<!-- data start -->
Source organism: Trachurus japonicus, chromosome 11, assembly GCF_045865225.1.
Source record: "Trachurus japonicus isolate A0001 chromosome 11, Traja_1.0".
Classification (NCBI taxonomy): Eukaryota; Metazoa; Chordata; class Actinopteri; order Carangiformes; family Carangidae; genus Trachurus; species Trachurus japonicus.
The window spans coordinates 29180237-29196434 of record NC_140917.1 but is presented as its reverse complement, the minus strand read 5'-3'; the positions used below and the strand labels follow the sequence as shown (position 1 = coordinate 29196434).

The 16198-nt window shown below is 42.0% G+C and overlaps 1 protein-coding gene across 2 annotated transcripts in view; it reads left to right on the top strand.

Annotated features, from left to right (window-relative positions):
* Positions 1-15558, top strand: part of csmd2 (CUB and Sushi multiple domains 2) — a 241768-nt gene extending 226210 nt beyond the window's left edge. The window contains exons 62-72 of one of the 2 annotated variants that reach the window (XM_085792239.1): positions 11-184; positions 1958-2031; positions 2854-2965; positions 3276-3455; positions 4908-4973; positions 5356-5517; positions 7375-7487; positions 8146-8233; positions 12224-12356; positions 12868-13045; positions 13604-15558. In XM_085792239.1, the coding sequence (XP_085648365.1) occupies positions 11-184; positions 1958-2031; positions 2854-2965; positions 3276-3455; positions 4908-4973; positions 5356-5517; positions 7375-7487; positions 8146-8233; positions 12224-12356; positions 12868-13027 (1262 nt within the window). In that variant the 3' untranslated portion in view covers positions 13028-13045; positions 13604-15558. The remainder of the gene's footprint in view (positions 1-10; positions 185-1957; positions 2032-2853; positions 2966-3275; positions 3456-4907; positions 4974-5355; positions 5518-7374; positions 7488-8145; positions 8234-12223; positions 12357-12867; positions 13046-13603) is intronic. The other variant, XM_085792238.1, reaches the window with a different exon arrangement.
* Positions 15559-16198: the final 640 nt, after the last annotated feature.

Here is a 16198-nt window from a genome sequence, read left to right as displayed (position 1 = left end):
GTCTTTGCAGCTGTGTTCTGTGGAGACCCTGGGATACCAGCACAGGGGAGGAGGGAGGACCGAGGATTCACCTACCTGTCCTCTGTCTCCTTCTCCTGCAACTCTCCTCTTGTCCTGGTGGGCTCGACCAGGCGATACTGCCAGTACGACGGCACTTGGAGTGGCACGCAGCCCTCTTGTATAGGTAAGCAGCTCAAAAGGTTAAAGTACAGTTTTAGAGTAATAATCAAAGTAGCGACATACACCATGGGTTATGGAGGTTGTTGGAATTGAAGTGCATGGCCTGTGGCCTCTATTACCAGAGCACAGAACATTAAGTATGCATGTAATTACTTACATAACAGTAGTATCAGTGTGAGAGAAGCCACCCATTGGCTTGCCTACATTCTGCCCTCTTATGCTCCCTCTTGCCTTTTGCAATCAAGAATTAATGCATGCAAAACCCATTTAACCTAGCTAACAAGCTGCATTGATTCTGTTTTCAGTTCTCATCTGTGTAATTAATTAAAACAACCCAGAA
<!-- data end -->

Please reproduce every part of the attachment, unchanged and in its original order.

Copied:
Source organism: Trachurus japonicus, chromosome 11, assembly GCF_045865225.1.
Source record: "Trachurus japonicus isolate A0001 chromosome 11, Traja_1.0".
Classification (NCBI taxonomy): Eukaryota; Metazoa; Chordata; class Actinopteri; order Carangiformes; family Carangidae; genus Trachurus; species Trachurus japonicus.
The window spans coordinates 29180237-29196434 of record NC_140917.1 but is presented as its reverse complement, the minus strand read 5'-3'; the positions used below and the strand labels follow the sequence as shown (position 1 = coordinate 29196434).

The 16198-nt window shown below is 42.0% G+C and overlaps 1 protein-coding gene across 2 annotated transcripts in view; it reads left to right on the top strand.

Annotated features, from left to right (window-relative positions):
* Positions 1-15558, top strand: part of csmd2 (CUB and Sushi multiple domains 2) — a 241768-nt gene extending 226210 nt beyond the window's left edge. The window contains exons 62-72 of one of the 2 annotated variants that reach the window (XM_085792239.1): positions 11-184; positions 1958-2031; positions 2854-2965; positions 3276-3455; positions 4908-4973; positions 5356-5517; positions 7375-7487; positions 8146-8233; positions 12224-12356; positions 12868-13045; positions 13604-15558. In XM_085792239.1, the coding sequence (XP_085648365.1) occupies positions 11-184; positions 1958-2031; positions 2854-2965; positions 3276-3455; positions 4908-4973; positions 5356-5517; positions 7375-7487; positions 8146-8233; positions 12224-12356; positions 12868-13027 (1262 nt within the window). In that variant the 3' untranslated portion in view covers positions 13028-13045; positions 13604-15558. The remainder of the gene's footprint in view (positions 1-10; positions 185-1957; positions 2032-2853; positions 2966-3275; positions 3456-4907; positions 4974-5355; positions 5518-7374; positions 7488-8145; positions 8234-12223; positions 12357-12867; positions 13046-13603) is intronic. The other variant, XM_085792238.1, reaches the window with a different exon arrangement.
* Positions 15559-16198: the final 640 nt, after the last annotated feature.

Here is a 16198-nt window from a genome sequence, read left to right as displayed (position 1 = left end):
GTCTTTGCAGCTGTGTTCTGTGGAGACCCTGGGATACCAGCACAGGGGAGGAGGGAGGACCGAGGATTCACCTACCTGTCCTCTGTCTCCTTCTCCTGCAACTCTCCTCTTGTCCTGGTGGGCTCGACCAGGCGATACTGCCAGTACGACGGCACTTGGAGTGGCACGCAGCCCTCTTGTATAGGTAAGCAGCTCAAAAGGTTAAAGTACAGTTTTAGAGTAATAATCAAAGTAGCGACATACACCATGGGTTATGGAGGTTGTTGGAATTGAAGTGCATGGCCTGTGGCCTCTATTACCAGAGCACAGAACATTAAGTATGCATGTAATTACTTACATAACAGTAGTATCAGTGTGAGAGAAGCCACCCATTGGCTTGCCTACATTCTGCCCTCTTATGCTCCCTCTTGCCTTTTGCAATCAAGAATTAATGCATGCAAAACCCATTTAACCTAGCTAACAAGCTGCATTGATTCTGTTTTCAGTTCTCATCTGTGTAATTAATTAAAACAACCCAGAA